On this page you can find several interesting tidbits of information about the Alice books.
All the involved persons remember the 4th July, the day the story arose, as a beautiful sunny day. However, Helmut Gernsheim, the historian from the Victorian photography and author of the book ‘Lewis Carroll, photographer’, found out that this day was not sunny or beautiful at all; according to him it was ‘cool and rather wet’.
Apparently the day had started and ended with rain, but around lunch time it cleared for some time and the temperature could have reached as high as 84°F (29°C) (Carroll).
The story runs that Queen Victoria, after she had enjoyed ‘Alice in Wonderland’, wrote to Dodgson because she wanted to read more of his work. To her great surprise she received his most recent mathematic book.
However, Dodgson contradicted the tale in a note appended to ‘Symbolic Logic’:
“I take this opportunity of giving what publicity I can to my contradiction of a silly story, which has been going the round of the papers, about my having presented certain books to her Majesty the Queen. It is so constantly repeated, and is such absolute fiction, that I think it worth while to state, once and for all, that it is utterly false in every particular: nothing even resembling it has occurred.”
In a new preface that Carroll wrote for the 1896 edition of Alice, he gave what he considered to be the best answer to the Mad Hatter’s riddle. This is what he wrote:
“Enquiries have been so often addressed to me, as to whether any answer to the Hatter’s Riddle can be imagined, that I may as well put on record here what seems to me to be a fairly appropriate answer, viz: “Because it can produce a few notes, tho they are very flat; and it is nevar put with the wrong end in front!” This, however, is merely an afterthought; the Riddle as originally invented, had no answer at all.”
Note the spelling of “never” as “nevar” (discovered by Denis Crutch). Carroll intended to spell “raven” backwards. The word was corrected to “never” in all later printings, perhaps by an editor who thought he had found a printer’s error.
Because Carroll died soon after this “correction” had destroyed the ingenuity of his answer, the original spelling was never restored. Whether Carroll was aware of the damage done to his clever answer is not known. (If you want to know other solutions for the riddle, visit this page at the Lewis Carroll homepage.)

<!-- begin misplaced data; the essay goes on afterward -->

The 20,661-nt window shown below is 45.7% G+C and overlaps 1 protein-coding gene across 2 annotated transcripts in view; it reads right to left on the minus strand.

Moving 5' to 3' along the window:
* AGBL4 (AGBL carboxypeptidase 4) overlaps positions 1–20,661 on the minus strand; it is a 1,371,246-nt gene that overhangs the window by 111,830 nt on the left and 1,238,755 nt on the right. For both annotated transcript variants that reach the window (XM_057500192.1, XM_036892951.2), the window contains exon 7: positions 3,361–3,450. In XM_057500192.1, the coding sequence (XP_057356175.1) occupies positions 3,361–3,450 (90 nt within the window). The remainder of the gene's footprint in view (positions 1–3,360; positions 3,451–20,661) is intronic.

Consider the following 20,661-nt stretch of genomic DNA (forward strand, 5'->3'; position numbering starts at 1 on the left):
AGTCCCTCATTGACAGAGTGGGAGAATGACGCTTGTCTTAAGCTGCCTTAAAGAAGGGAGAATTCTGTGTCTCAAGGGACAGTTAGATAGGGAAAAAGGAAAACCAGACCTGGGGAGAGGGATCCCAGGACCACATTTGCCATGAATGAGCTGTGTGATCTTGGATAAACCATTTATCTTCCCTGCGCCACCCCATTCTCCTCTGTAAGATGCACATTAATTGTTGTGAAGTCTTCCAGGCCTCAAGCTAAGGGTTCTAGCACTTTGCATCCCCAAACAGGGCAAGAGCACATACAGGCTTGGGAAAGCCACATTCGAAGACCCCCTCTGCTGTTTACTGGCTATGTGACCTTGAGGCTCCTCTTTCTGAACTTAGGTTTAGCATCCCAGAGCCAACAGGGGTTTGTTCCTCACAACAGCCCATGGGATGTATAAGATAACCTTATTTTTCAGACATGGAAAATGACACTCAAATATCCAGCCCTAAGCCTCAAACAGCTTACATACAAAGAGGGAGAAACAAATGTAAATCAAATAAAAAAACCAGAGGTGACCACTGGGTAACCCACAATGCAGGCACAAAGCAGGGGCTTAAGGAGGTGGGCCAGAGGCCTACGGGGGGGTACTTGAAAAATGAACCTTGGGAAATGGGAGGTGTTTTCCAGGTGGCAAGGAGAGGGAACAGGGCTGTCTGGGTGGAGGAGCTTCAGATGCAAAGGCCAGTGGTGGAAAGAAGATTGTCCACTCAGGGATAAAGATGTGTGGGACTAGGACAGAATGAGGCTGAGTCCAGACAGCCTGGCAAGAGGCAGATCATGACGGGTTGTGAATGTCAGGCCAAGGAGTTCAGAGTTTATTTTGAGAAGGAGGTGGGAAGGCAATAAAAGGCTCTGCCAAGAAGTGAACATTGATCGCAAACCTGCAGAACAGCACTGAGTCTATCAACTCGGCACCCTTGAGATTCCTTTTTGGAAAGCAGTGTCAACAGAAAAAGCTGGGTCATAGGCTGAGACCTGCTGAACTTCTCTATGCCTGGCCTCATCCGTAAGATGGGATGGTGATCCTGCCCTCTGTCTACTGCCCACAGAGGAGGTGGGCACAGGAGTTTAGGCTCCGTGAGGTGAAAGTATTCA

Dinah and Villikins
The Liddells actually had a kitten named Dinah, and also a second one, named Villikins. They were not black and white (Dodgson probably gave them that color to fit into the chess game), but tabbies. This is the song after which the Liddells kittens have been named:
‘As Villikins was a-val-i-king in his garding one day,
He called his dear Dinah and to her did say:
Go dress yourself Dinah in gorg-e-ous array,
And I’ll bring you a hus-i-band both lov-er-ly and gay!
Tenniel’s illustration of the Jabberwock was originally intended as the book’s frontispiece, but it turned out to be so horrible that Carroll thought it might be better to replace it with another one. Therefore, he conducted a private poll of about thirty mothers by sending them the following letter:
“I am sending you, with this, a print of the proposed frontispiece for Through the Looking Glass. It has been suggested to me that it is too terrible a monster, and likely to alarm nervous and imaginative children: and that at any rate we had better begin the book with a pleasanter subject.
So I am submitting the question to a number of friends, for which purpose I have had copies of the frontispiece copied off.
We have three courses open to us:
- To retain it as the frontispiece
- To transfer it to its proper place in the book (where the ballad occurs which it is intended to illustrate) and substitute a new frontispiece.